Fresh Wood for the Fire: The Bat Tosser Heads to ‘Sota

 

Delmon Young’s bat, pictured above, flies through the hitting zone, and occassionally at umpires.

The Twins and Rays just completed a very intriguing trade.  The main pieces of the deal, Delmon Young and Matt Garza, both have the potential to be all-stars.  This in of itself does not make the trade particularly interesting, but the fact that neither one has even begun his arbitration years does.  Trades such as this one, featuring young studs, rarely take place.  To evidence this, I ask you, can you think of a single noteworthy instance of a prospect for a prospect?

(Yes, Delmon Young finished 2nd in the rookie of the year voting last season so it may seem like he’s “established” and no longer a prospect, but that assumes the ROY voters did anything more than recognize a big name who had a decent season.  Delmon is nowhere near fully developed as a player, and has the talent to become a stud, something he certainly was not as a rookie, with only a .316 on-base-percentage, a .408 slugging percentage, and a horrific K/BB ratio.)

Also involved in the trade were four secondary characters: Eduardo Morlan, Jason Pridie, Jason Bartlett, and Brendan Harris.

Morlan and Bartlett head to the (no longer Devil) Rays and Harris and Pridie jet off from Florida to the winter wonderland that is Minnesota.  Morlan is a potential bullpen guy, Pridie a potential corner OF, but not projected to be a great player, Harris is a mediocre defensive SS/IF with a mediocre bat, and Bartlett is an adequate offensive player at short, given his defense is such a substantial upgrade for the Rays.  

So, in terms of absolute talent, the Rays won this trade.  However, in terms of pure potential, the Twins carry the day, with Young a potential perennial all-star if he can figure things out.  Garza should step in and be one of the Rays’ top three starters right away, with a chance to be a quality #2/3 starter on a play-off contender. 

What does this mean for both teams?

For Tampa Bay, it helps ease their logjam at the OF/DH position, while picking up a quality young starter, an upgrade at shortstop, and a potential reliever.  Throw this talent in with an absolutely stacked farm system, an improving and already quality line-up, and a couple nice arms already on their Major League roster (Scott Kazmir and James Shields in the rotation; newly signed Troy Percival, Al Reyes, Dan Wheeler, et al waiting around in the ‘pen), and we can be expecting a 4th place finish in the AL East!  To be fair, a team could win 85 games and possibly finish in 4th in that murderous division, so that should not discourage the Rays faithful (there are absolutely at least 17 members of that exclusive club).  I fully expect the Rays to begin to compete for the Wild Card by 2010, although they could get everything right, win 95 games, and still finish third behind the Red Sox and Yankees.  It’s a shame they can’t realign themselves into the NL Central, because they might challenge for that “title” as soon as next year if they only had to beat the worst division in AAAA.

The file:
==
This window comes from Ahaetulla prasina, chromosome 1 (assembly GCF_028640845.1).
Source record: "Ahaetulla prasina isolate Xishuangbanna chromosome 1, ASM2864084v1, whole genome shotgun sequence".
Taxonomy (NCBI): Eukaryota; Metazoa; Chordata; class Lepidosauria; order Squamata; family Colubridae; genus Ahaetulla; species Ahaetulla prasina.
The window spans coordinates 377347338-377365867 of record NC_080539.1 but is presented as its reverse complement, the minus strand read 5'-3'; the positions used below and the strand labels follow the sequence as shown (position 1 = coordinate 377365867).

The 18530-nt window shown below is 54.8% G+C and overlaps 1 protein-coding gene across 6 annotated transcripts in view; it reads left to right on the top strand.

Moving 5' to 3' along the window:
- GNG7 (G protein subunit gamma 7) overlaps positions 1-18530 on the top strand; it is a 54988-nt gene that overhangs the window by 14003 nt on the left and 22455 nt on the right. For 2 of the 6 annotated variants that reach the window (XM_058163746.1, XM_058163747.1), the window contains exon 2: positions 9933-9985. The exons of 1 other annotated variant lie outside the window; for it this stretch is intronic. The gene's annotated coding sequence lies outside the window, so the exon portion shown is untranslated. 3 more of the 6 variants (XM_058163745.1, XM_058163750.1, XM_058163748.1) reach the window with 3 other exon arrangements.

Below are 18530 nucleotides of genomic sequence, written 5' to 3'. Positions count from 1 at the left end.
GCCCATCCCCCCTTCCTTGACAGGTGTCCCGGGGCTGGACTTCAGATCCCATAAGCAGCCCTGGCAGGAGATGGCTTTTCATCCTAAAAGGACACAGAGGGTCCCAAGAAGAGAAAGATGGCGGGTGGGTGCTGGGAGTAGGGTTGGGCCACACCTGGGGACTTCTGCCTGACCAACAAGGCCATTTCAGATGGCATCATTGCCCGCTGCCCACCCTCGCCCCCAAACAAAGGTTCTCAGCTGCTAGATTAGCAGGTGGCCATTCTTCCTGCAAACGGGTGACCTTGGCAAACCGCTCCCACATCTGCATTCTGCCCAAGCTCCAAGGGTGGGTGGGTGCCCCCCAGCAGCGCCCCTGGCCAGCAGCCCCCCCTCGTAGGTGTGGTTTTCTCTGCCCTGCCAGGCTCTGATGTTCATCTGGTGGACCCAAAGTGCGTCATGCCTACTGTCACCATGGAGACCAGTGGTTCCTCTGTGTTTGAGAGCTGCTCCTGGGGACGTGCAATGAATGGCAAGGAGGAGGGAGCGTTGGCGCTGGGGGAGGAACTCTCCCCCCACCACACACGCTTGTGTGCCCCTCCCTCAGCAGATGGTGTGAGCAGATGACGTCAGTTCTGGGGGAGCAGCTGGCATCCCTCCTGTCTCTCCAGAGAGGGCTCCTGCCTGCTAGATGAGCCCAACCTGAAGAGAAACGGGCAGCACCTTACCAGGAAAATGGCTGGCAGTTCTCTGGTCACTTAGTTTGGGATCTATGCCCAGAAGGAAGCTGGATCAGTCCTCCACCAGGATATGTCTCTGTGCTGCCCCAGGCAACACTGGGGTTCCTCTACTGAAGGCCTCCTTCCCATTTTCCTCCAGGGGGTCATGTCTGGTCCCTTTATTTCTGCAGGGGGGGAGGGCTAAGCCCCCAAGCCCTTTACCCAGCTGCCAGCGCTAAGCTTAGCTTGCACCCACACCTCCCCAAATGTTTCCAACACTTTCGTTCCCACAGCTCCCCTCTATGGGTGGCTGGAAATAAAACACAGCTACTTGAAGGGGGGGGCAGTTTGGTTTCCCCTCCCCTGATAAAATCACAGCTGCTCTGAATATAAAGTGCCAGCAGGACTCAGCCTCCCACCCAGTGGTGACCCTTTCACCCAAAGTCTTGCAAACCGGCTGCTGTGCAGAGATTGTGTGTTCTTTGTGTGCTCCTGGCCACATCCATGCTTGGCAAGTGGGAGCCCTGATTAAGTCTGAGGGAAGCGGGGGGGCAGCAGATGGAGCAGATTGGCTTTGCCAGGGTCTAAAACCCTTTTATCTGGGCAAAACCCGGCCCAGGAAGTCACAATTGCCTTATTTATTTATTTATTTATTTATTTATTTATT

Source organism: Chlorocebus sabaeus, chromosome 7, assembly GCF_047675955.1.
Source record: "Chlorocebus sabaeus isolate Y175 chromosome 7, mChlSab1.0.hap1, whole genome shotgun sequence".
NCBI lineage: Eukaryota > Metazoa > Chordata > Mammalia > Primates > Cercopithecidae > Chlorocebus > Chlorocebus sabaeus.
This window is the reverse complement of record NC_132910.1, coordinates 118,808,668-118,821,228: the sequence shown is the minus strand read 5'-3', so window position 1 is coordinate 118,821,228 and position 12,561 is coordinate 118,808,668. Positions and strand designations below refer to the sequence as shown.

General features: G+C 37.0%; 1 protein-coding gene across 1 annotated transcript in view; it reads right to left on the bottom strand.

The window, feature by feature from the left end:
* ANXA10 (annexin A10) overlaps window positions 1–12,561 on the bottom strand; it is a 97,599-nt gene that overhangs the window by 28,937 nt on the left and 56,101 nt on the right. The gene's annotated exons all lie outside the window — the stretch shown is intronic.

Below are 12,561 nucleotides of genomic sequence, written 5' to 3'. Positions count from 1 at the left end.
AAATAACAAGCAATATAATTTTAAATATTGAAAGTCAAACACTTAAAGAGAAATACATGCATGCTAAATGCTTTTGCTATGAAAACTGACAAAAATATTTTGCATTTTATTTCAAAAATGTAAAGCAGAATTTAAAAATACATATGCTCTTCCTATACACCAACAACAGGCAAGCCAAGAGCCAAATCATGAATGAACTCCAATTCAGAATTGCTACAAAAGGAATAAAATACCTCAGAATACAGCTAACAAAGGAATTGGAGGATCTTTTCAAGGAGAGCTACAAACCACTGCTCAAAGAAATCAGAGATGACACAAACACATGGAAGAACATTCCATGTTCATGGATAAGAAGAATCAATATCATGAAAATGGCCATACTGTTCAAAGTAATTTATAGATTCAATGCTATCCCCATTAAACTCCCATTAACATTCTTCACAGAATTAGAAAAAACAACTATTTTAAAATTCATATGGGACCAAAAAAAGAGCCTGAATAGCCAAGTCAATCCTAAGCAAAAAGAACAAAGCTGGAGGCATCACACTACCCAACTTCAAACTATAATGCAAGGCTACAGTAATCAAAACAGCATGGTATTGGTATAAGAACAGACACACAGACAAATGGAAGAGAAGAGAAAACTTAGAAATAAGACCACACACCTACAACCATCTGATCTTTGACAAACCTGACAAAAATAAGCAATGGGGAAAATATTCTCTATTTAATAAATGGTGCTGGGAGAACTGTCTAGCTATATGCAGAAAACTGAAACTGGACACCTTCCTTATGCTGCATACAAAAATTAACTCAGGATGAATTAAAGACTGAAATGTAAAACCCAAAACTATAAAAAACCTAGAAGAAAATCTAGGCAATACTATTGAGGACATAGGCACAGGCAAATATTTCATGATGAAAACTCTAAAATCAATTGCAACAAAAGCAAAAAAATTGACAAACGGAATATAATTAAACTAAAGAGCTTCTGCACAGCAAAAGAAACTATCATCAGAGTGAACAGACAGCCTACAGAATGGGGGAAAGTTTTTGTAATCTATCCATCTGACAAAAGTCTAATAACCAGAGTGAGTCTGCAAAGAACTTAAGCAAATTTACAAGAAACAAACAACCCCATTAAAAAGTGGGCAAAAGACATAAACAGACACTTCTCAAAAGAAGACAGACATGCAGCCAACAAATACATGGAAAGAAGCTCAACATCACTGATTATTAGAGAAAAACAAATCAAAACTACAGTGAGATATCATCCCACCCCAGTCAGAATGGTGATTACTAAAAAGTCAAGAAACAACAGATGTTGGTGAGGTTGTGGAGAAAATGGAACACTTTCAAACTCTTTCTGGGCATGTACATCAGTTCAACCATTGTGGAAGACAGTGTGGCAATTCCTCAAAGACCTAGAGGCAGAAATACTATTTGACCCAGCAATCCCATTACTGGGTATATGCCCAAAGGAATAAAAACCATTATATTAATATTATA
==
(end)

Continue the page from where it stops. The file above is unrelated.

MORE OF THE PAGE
For Minnesota, they have one of their corner OF spots taken care of for a decade.  They still must deal with Johan Santana, so their team is nowhere near completed.  But, if they get back the type of talent that has been rumored for Santana, they could be a contender as soon as 2009, with 2010 a more realistic timetable.  If the Twins were to receive Coco Crisp, Jed Lowrie, Justin Masterson, and Jon Lester from the Red Sox, as has been reported as a possiblity, they would successfully have found cheaper replacements for both Santana and Torii Hunter, while simultaneously picking up a new shortsop in Lowrie and a power arm for their ‘pen in Masterson.  Fixing their roster like that would be extremely impressive in such a short period of time.

Advertisements

Leave a Reply

Fill in your details below or click an icon to log in:

WordPress.com Logo

You are commenting using your WordPress.com account. Log Out / Change )

Twitter picture

You are commenting using your Twitter account. Log Out / Change )

Facebook photo

You are commenting using your Facebook account. Log Out / Change )

Google+ photo

You are commenting using your Google+ account. Log Out / Change )

Connecting to %s

%d bloggers like this: